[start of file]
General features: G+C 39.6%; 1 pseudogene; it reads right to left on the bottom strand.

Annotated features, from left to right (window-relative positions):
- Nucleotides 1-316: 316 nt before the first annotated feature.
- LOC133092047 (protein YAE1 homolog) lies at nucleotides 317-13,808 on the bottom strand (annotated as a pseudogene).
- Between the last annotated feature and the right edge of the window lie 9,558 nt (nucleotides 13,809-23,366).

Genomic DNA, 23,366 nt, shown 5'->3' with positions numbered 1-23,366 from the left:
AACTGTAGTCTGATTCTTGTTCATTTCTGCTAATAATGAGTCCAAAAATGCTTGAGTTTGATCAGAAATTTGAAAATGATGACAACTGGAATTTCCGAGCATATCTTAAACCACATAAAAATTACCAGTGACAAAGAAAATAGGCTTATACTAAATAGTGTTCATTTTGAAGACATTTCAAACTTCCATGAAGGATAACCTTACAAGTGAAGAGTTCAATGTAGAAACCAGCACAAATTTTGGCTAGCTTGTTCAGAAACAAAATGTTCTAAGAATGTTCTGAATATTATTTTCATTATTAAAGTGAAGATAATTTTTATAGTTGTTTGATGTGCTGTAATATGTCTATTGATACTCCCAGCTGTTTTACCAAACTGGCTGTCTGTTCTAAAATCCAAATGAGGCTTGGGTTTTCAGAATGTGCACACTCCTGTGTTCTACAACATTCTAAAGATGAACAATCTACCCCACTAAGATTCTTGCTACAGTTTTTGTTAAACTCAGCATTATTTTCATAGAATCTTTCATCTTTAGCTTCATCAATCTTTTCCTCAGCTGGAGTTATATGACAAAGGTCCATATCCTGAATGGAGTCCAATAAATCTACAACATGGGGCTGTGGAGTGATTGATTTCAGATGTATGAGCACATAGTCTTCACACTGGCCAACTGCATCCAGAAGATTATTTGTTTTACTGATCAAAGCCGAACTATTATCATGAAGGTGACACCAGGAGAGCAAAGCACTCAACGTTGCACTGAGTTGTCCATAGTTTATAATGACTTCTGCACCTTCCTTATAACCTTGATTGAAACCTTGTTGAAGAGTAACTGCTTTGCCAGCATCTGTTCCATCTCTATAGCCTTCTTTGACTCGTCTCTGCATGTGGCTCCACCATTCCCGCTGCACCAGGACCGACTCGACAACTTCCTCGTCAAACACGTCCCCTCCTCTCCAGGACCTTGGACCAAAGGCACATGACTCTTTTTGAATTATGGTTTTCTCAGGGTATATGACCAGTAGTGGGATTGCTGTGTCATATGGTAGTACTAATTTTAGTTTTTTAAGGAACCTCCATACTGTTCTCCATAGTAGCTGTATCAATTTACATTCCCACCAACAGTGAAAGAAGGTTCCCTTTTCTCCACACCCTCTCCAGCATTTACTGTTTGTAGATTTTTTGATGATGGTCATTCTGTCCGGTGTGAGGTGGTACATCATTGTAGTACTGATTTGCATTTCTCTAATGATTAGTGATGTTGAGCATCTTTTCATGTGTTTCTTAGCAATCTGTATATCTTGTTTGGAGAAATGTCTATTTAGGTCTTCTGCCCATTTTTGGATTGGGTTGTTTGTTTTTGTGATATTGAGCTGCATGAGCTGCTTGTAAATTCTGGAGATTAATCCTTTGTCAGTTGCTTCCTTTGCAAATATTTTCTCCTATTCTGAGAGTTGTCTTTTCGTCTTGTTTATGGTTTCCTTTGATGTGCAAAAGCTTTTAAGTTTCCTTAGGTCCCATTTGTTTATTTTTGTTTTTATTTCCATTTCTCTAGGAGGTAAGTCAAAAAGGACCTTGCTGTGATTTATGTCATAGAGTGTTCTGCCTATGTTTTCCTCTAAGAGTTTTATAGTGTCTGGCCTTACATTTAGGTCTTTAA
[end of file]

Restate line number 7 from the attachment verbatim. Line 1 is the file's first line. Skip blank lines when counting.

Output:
AACTGTAGTCTGATTCTTGTTCATTTCTGCTAATAATGAGTCCAAAAATGCTTGAGTTTGATCAGAAATTTGAAAATGATGACAACTGGAATTTCCGAGCATATCTTAAACCACATAAAAATTACCAGTGACAAAGAAAATAGGCTTATACTAAATAGTGTTCATTTTGAAGACATTTCAAACTTCCATGAAGGATAACCTTACAAGTGAAGAGTTCAATGTAGAAACCAGCACAAATTTTGGCTAGCTTGTTCAGAAACAAAATGTTCTAAGAATGTTCTGAATATTATTTTCATTATTAAAGTGAAGATAATTTTTATAGTTGTTTGATGTGCTGTAATATGTCTATTGATACTCCCAGCTGTTTTACCAAACTGGCTGTCTGTTCTAAAATCCAAATGAGGCTTGGGTTTTCAGAATGTGCACACTCCTGTGTTCTACAACATTCTAAAGATGAACAATCTACCCCACTAAGATTCTTGCTACAGTTTTTGTTAAACTCAGCATTATTTTCATAGAATCTTTCATCTTTAGCTTCATCAATCTTTTCCTCAGCTGGAGTTATATGACAAAGGTCCATATCCTGAATGGAGTCCAATAAATCTACAACATGGGGCTGTGGAGTGATTGATTTCAGATGTATGAGCACATAGTCTTCACACTGGCCAACTGCATCCAGAAGATTATTTGTTTTACTGATCAAAGCCGAACTATTATCATGAAGGTGACACCAGGAGAGCAAAGCACTCAACGTTGCACTGAGTTGTCCATAGTTTATAATGACTTCTGCACCTTCCTTATAACCTTGATTGAAACCTTGTTGAAGAGTAACTGCTTTGCCAGCATCTGTTCCATCTCTATAGCCTTCTTTGACTCGTCTCTGCATGTGGCTCCACCATTCCCGCTGCACCAGGACCGACTCGACAACTTCCTCGTCAAACACGTCCCCTCCTCTCCAGGACCTTGGACCAAAGGCACATGACTCTTTTTGAATTATGGTTTTCTCAGGGTATATGACCAGTAGTGGGATTGCTGTGTCATATGGTAGTACTAATTTTAGTTTTTTAAGGAACCTCCATACTGTTCTCCATAGTAGCTGTATCAATTTACATTCCCACCAACAGTGAAAGAAGGTTCCCTTTTCTCCACACCCTCTCCAGCATTTACTGTTTGTAGATTTTTTGATGATGGTCATTCTGTCCGGTGTGAGGTGGTACATCATTGTAGTACTGATTTGCATTTCTCTAATGATTAGTGATGTTGAGCATCTTTTCATGTGTTTCTTAGCAATCTGTATATCTTGTTTGGAGAAATGTCTATTTAGGTCTTCTGCCCATTTTTGGATTGGGTTGTTTGTTTTTGTGATATTGAGCTGCATGAGCTGCTTGTAAATTCTGGAGATTAATCCTTTGTCAGTTGCTTCCTTTGCAAATATTTTCTCCTATTCTGAGAGTTGTCTTTTCGTCTTGTTTATGGTTTCCTTTGATGTGCAAAAGCTTTTAAGTTTCCTTAGGTCCCATTTGTTTATTTTTGTTTTTATTTCCATTTCTCTAGGAGGTAAGTCAAAAAGGACCTTGCTGTGATTTATGTCATAGAGTGTTCTGCCTATGTTTTCCTCTAAGAGTTTTATAGTGTCTGGCCTTACATTTAGGTCTTTAA